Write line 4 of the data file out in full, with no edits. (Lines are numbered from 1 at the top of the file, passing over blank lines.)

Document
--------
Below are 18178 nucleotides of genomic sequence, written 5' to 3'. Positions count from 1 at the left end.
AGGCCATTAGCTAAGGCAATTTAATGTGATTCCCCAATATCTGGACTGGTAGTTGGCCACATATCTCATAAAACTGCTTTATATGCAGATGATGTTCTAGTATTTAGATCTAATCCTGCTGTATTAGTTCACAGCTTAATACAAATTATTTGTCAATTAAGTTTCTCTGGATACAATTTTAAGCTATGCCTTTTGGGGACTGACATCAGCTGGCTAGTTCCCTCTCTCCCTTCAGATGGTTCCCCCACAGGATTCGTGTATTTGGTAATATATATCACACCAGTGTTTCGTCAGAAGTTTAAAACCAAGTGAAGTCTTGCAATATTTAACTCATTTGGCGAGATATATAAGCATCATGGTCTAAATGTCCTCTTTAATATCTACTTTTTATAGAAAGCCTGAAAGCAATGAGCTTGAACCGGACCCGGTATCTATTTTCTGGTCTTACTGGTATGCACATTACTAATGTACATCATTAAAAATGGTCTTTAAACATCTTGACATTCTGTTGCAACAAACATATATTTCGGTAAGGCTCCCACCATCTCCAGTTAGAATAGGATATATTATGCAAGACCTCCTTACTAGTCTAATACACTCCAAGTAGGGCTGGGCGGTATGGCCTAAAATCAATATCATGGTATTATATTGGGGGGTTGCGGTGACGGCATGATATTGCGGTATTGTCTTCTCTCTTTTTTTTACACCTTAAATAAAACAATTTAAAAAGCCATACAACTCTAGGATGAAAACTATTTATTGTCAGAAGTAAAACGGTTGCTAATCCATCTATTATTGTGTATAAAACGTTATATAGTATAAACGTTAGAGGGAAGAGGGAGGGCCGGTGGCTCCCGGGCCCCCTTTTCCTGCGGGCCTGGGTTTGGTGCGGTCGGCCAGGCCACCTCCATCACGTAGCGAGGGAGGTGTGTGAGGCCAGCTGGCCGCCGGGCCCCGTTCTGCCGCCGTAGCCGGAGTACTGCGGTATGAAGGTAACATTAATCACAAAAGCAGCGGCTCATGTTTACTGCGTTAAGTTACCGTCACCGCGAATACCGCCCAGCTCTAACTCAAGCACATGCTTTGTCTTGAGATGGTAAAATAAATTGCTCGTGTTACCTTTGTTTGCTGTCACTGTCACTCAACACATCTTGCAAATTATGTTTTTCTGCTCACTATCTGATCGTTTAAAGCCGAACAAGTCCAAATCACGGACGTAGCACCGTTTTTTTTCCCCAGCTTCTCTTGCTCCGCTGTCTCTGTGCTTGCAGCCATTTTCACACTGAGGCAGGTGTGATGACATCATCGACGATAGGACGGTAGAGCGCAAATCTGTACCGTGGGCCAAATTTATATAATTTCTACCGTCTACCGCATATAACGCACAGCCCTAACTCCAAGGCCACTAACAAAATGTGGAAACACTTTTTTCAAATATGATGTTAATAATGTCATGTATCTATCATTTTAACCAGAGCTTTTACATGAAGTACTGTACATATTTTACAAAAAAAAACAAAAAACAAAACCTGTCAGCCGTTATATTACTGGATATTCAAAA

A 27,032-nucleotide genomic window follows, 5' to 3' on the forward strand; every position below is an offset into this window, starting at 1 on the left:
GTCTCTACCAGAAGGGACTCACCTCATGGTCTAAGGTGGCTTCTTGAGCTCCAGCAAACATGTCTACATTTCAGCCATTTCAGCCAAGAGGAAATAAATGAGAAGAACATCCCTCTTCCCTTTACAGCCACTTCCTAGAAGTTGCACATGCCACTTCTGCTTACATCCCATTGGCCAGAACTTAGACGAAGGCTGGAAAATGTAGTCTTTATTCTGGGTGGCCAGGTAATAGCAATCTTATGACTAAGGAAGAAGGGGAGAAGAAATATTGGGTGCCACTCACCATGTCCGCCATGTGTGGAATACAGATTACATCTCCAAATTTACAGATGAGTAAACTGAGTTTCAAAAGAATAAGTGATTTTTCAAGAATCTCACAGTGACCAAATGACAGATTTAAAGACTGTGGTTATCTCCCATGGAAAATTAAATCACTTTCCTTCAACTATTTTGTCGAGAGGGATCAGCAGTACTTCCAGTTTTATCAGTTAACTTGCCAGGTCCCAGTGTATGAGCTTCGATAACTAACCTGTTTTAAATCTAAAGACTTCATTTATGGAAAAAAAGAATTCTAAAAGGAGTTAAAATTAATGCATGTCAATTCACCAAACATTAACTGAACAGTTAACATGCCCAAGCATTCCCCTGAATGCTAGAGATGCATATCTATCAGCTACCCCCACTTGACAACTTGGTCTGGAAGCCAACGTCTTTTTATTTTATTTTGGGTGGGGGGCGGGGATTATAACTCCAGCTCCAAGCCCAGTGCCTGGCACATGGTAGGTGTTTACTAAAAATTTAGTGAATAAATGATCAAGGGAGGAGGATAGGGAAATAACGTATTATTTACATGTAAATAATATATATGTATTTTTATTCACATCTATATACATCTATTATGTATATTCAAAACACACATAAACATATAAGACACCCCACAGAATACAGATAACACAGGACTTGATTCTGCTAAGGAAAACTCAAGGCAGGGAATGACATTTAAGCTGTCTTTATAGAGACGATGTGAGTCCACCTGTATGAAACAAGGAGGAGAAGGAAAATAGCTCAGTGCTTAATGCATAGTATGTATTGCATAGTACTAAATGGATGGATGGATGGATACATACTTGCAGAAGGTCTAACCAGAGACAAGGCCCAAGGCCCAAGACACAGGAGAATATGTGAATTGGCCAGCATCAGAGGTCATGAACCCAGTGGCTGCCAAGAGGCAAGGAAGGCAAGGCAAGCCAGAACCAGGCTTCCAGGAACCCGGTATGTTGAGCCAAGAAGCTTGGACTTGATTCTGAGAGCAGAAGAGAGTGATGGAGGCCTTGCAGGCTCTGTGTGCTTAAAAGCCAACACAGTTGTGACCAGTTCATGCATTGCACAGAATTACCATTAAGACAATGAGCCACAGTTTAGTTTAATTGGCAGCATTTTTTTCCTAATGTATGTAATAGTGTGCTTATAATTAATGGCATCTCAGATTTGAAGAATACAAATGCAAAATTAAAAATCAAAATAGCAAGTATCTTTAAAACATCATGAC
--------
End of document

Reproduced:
GTCTCTACCAGAAGGGACTCACCTCATGGTCTAAGGTGGCTTCTTGAGCTCCAGCAAACATGTCTACATTTCAGCCATTTCAGCCAAGAGGAAATAAATGAGAAGAACATCCCTCTTCCCTTTACAGCCACTTCCTAGAAGTTGCACATGCCACTTCTGCTTACATCCCATTGGCCAGAACTTAGACGAAGGCTGGAAAATGTAGTCTTTATTCTGGGTGGCCAGGTAATAGCAATCTTATGACTAAGGAAGAAGGGGAGAAGAAATATTGGGTGCCACTCACCATGTCCGCCATGTGTGGAATACAGATTACATCTCCAAATTTACAGATGAGTAAACTGAGTTTCAAAAGAATAAGTGATTTTTCAAGAATCTCACAGTGACCAAATGACAGATTTAAAGACTGTGGTTATCTCCCATGGAAAATTAAATCACTTTCCTTCAACTATTTTGTCGAGAGGGATCAGCAGTACTTCCAGTTTTATCAGTTAACTTGCCAGGTCCCAGTGTATGAGCTTCGATAACTAACCTGTTTTAAATCTAAAGACTTCATTTATGGAAAAAAAGAATTCTAAAAGGAGTTAAAATTAATGCATGTCAATTCACCAAACATTAACTGAACAGTTAACATGCCCAAGCATTCCCCTGAATGCTAGAGATGCATATCTATCAGCTACCCCCACTTGACAACTTGGTCTGGAAGCCAACGTCTTTTTATTTTATTTTGGGTGGGGGGCGGGGATTATAACTCCAGCTCCAAGCCCAGTGCCTGGCACATGGTAGGTGTTTACTAAAAATTTAGTGAATAAATGATCAAGGGAGGAGGATAGGGAAATAACGTATTATTTACATGTAAATAATATATATGTATTTTTATTCACATCTATATACATCTATTATGTATATTCAAAACACACATAAACATATAAGACACCCCACAGAATACAGATAACACAGGACTTGATTCTGCTAAGGAAAACTCAAGGCAGGGAATGACATTTAAGCTGTCTTTATAGAGACGATGTGAGTCCACCTGTATGAAACAAGGAGGAGAAGGAAAATAGCTCAGTGCTTAATGCATAGTATGTATTGCATAGTACTAAATGGATGGATGGATGGATACATACTTGCAGAAGGTCTAACCAGAGACAAGGCCCAAGGCCCAAGACACAGGAGAATATGTGAATTGGCCAGCATCAGAGGTCATGAACCCAGTGGCTGCCAAGAGGCAAGGAAGGCAAGGCAAGCCAGAACCAGGCTTCCAGGAACCCGGTATGTTGAGCCAAGAAGCTTGGACTTGATTCTGAGAGCAGAAGAGAGTGATGGAGGCCTTGCAGGCTCTGTGTGCTTAAAAGCCAACACAGTTGTGACCAGTTCATGCATTGCACAGAATTACCATTAAGACAATGAGCCACAGTTTAGTTTAATTGGCAGCATTTTTTTCCTAATGTATGTAATAGTGTGCTTATAATTAATGGCATCTCAGATTTGAAGAATACAAATGCAAAATTAAAAATCAAAATAGCAAGTATCTTTAAAACATCATGAC